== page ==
My poem, “How to Watch The Act of Killing”, was recently nominated by Fifth Wednesday Journal, where it was first published, for a 2015 Pushcart Prize. I am truly amazed and humbled. Earlier this year, poet Rachel Jamison Webster had selected this poem for Fifth Wednesday’s Editor’s Prize in Poetry.
I had written the poem in response to the documentary, The Act of Killing, directed by Joshua Oppenheimer, a harrowing and necessary confrontation with the genocide that took place in 1965-66 against suspected (or alleged) Communists, leftists, union leaders, peasants and Chinese Indonesians. These events helped inaugurate decades of ruthless military rule, unchecked corruption, and relentless persecution of dissenters and minority ethnic groups under General Soeharto. Many Indonesian talents were involved in the making of this film, but could not be named because the people who committed these crimes – some of whom play central roles in the film – are still in power. So the acknowledgment for this poem is not for me alone; it is for all of the Indonesian artists, writers, thinkers, organizers, survivors who have or must remain Anonymous. I share this poem with my deepest love and respect, my pain and wildest hope, for them.
Read the momentous draft US Senate resolution, recently introduced by Senator Tom Udall of New Mexico, regarding the role of the US government in the perpetration of these mass killings and the ensuing 30+ years of military dictatorship under President Soeharto.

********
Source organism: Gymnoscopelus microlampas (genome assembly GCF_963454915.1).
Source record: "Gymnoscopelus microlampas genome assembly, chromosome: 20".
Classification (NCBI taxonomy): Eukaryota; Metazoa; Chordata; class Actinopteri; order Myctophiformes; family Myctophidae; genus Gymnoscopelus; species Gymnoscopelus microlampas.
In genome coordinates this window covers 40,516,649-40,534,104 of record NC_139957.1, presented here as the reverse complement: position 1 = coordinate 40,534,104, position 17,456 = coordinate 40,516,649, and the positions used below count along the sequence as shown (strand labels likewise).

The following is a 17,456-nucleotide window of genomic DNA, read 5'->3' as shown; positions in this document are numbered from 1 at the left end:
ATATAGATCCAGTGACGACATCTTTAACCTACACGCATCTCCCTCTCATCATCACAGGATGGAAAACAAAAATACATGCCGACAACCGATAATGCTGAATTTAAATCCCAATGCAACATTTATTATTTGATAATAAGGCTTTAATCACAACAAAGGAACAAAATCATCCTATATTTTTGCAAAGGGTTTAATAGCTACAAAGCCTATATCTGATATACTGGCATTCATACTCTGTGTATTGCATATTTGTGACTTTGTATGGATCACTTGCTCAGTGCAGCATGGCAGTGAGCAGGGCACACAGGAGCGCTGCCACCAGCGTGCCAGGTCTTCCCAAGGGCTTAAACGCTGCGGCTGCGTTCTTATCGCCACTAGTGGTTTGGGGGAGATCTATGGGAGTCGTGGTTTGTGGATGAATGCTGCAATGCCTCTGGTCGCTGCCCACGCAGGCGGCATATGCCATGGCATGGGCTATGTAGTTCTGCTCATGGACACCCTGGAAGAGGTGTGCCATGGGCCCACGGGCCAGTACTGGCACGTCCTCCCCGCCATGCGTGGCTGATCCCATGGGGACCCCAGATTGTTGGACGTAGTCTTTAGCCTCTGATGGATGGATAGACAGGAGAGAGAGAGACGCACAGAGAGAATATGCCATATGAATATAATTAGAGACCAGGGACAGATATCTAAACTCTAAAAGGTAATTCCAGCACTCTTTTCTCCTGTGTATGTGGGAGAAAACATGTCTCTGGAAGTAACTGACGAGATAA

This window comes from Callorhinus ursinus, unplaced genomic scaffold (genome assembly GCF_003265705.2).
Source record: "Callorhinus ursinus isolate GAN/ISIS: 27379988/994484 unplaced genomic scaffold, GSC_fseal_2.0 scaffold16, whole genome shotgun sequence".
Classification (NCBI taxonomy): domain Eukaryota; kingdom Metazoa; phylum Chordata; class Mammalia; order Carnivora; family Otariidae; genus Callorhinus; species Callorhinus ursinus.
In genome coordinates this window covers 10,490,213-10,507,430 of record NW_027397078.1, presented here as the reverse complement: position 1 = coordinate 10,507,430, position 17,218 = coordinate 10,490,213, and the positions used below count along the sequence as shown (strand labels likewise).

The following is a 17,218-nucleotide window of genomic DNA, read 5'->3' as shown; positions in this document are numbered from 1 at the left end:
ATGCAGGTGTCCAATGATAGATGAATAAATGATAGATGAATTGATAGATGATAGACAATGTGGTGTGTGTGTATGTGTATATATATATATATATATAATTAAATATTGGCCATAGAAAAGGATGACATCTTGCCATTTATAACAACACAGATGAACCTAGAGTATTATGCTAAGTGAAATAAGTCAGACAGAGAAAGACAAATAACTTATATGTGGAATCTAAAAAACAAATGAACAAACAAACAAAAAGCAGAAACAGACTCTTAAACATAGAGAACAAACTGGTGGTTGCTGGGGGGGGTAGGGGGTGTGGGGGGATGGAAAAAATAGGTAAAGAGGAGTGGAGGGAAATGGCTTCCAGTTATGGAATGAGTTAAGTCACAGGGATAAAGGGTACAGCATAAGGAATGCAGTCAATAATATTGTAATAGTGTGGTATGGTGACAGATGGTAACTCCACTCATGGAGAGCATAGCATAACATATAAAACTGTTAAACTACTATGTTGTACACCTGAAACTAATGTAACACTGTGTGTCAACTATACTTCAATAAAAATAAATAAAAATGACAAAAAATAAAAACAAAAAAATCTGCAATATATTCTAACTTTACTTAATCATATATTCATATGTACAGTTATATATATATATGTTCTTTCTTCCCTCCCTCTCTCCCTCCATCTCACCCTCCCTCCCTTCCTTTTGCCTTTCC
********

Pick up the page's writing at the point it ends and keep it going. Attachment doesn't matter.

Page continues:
How to Watch The Act of Killing
Remember this isn’t real.
Though the fires laugh redly & the bamboo bleeds.
Black crowns of tualang trees & birds fall
like sleet. Beneath the shamed sun houses
shudder like goats at the stockyard.
Though the women’s faces purple,
their thighs licked by flames like corn husks.
Machetes wink & children’s mouths gape like eyes.
This is not the mathematic scene of torture
nor the wire’s political restraint –
you must believe
what is not really happening. Angels of death
rocking coal-flesh against their breasts, lips
kissing away terror’s foam, anointing
brows with cigar smoke.
Now the ones who play the prey – grandchildren & neighbors,
strangers and childhood friends – stare
sphinx-like through the screen. A make-believe memory,
myth shaped like a wail
looking for the body it belongs to.
Is this what you mean when you say homeland?
When you say heal & touch
please, these nerve-ends of separation?
Remember you are not there
whipped by the patriotic winds, imprinted
in sulfur, though you are
a child of the act of burning,
a child lost and smuggled to the seated side of the screen:
You must open your hands & hold
the fate that is yours,
which isn’t to decide who lives or dies or where
metaphor ends & pain is demoted
back to unthinkable pain, but to look again & again
at this blood of initiation, the hatred
that brought you here & stoops now
an old man behind the camera, sleepless, immaculate
in his suit & fedora surveying the great fresco of his life
your libraries of Anonymous,
your sparrow-less, silent world.